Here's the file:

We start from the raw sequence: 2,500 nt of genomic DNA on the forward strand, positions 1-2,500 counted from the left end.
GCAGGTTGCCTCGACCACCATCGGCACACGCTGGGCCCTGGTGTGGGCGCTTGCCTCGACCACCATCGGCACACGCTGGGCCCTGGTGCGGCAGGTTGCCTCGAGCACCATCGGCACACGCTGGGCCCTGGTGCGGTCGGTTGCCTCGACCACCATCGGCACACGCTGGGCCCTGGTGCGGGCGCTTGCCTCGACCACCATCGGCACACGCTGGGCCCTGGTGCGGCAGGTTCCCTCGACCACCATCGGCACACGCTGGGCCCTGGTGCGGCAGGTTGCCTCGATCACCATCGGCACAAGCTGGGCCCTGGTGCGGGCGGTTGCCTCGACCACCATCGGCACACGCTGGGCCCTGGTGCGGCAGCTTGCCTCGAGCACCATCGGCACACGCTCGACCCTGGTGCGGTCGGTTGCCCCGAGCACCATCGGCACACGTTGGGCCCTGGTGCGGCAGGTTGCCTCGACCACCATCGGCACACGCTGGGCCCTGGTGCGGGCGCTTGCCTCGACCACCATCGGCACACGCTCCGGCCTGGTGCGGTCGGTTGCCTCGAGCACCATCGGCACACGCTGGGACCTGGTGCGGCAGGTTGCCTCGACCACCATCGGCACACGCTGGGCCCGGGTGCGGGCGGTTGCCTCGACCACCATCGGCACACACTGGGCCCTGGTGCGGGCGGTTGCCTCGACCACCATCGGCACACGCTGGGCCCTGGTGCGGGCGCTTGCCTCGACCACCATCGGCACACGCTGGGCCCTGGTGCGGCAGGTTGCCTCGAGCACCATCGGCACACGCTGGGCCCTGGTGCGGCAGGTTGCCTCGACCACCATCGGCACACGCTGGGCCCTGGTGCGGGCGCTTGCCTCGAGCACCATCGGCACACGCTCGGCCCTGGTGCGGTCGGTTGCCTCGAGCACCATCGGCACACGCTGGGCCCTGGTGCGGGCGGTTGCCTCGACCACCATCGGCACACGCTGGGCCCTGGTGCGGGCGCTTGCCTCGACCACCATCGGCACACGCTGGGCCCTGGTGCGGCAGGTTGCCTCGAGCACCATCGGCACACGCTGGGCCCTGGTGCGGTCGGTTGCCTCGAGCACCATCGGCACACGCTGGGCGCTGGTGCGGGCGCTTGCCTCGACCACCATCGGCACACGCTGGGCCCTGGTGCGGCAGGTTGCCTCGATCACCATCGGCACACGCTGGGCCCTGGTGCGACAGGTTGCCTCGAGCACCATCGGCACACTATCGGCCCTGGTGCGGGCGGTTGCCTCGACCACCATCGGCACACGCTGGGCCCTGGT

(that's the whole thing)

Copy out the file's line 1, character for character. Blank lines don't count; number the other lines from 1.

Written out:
We start from the raw sequence: 2,500 nt of genomic DNA on the forward strand, positions 1-2,500 counted from the left end.